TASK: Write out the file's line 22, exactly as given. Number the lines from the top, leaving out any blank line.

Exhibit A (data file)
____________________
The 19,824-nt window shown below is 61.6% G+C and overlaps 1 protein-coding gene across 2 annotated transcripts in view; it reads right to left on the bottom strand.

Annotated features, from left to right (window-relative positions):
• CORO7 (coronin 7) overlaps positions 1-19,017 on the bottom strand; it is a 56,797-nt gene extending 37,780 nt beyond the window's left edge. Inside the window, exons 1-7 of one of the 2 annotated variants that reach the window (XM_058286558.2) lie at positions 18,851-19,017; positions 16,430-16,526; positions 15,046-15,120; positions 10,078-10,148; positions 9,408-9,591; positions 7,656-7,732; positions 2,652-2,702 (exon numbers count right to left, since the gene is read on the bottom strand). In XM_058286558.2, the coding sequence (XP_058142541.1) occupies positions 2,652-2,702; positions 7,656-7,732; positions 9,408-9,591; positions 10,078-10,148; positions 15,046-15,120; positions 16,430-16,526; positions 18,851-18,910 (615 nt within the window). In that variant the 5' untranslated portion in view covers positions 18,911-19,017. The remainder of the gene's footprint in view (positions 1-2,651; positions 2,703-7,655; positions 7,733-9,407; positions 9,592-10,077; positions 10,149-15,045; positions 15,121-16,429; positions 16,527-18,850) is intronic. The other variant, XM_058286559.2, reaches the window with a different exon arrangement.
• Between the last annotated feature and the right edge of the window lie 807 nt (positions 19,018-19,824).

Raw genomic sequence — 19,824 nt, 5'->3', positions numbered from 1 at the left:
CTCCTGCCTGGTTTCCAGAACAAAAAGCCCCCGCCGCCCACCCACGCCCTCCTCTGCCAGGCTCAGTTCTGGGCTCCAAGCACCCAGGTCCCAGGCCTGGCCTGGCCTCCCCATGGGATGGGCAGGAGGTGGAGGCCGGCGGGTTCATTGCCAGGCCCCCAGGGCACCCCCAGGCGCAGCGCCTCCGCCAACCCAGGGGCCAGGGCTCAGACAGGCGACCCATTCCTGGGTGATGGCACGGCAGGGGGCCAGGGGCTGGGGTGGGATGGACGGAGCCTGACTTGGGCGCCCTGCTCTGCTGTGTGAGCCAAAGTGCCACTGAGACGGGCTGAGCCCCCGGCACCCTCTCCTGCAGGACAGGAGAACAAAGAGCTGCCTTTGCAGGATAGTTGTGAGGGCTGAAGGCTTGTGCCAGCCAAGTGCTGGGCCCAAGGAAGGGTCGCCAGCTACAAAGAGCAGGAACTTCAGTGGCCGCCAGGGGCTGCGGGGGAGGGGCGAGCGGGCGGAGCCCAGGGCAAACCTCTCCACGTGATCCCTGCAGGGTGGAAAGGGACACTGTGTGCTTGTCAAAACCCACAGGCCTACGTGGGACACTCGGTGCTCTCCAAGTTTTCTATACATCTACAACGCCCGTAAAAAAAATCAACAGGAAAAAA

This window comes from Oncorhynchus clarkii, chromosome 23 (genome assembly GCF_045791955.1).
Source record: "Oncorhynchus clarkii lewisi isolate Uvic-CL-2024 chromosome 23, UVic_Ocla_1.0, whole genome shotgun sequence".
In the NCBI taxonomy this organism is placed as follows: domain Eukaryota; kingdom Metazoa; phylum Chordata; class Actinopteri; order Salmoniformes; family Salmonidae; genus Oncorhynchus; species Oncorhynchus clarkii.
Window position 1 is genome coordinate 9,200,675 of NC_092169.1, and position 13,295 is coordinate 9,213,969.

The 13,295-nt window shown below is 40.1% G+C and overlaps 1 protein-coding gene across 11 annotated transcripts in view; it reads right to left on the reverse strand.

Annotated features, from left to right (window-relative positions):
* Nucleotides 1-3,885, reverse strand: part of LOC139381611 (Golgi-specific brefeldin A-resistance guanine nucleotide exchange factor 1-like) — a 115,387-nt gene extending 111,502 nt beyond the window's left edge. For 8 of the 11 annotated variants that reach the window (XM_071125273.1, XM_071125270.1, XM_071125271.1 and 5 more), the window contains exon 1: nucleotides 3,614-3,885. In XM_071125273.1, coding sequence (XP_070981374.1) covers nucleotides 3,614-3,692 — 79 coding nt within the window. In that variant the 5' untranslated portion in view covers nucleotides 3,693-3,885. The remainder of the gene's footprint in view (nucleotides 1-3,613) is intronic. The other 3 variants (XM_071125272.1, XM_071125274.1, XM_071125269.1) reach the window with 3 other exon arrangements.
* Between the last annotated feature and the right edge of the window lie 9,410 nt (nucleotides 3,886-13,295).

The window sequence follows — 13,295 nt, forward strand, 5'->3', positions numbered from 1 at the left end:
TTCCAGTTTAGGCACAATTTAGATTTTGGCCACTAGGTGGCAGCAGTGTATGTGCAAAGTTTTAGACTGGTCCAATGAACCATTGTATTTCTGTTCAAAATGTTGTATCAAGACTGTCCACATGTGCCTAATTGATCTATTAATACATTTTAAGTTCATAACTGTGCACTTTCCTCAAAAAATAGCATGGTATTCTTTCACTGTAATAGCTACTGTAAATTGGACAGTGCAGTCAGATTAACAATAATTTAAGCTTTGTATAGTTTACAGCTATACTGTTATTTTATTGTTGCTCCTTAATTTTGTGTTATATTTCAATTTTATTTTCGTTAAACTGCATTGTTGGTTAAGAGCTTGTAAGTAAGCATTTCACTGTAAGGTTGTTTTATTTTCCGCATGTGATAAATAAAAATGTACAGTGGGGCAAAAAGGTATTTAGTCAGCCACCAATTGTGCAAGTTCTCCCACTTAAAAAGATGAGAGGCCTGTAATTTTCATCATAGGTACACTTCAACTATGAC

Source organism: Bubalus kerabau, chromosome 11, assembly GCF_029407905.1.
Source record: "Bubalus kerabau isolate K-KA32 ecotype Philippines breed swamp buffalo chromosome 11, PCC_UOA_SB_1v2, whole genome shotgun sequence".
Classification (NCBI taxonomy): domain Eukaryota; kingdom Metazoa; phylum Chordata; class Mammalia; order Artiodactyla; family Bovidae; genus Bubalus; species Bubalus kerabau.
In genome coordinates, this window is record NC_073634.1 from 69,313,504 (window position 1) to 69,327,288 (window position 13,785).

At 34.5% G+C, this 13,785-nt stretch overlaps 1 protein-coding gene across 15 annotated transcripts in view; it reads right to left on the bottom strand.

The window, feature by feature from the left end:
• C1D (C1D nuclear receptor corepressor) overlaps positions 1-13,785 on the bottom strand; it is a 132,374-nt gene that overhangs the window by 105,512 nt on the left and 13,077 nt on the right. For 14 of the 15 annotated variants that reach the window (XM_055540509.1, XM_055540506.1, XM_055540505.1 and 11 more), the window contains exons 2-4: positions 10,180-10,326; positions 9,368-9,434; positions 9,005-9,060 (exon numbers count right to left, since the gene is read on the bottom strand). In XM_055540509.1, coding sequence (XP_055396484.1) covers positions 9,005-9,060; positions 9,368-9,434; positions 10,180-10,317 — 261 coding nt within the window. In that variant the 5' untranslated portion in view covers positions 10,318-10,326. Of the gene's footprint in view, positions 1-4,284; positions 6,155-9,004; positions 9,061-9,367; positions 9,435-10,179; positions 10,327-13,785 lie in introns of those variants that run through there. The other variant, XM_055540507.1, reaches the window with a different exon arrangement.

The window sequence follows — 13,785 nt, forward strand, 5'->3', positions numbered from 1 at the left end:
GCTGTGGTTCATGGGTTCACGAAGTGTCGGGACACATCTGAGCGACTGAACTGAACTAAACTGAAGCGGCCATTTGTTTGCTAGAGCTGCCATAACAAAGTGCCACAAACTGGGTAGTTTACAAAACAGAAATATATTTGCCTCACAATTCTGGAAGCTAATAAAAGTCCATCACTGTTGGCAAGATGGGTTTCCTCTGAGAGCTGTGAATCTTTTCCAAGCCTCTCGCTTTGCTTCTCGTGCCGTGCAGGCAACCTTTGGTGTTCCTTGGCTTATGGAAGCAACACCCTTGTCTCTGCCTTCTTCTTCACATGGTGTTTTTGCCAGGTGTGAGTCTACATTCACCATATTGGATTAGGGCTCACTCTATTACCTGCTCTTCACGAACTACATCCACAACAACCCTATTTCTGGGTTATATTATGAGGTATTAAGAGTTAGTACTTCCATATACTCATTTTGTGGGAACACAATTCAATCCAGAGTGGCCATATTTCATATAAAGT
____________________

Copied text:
The window, feature by feature from the left end: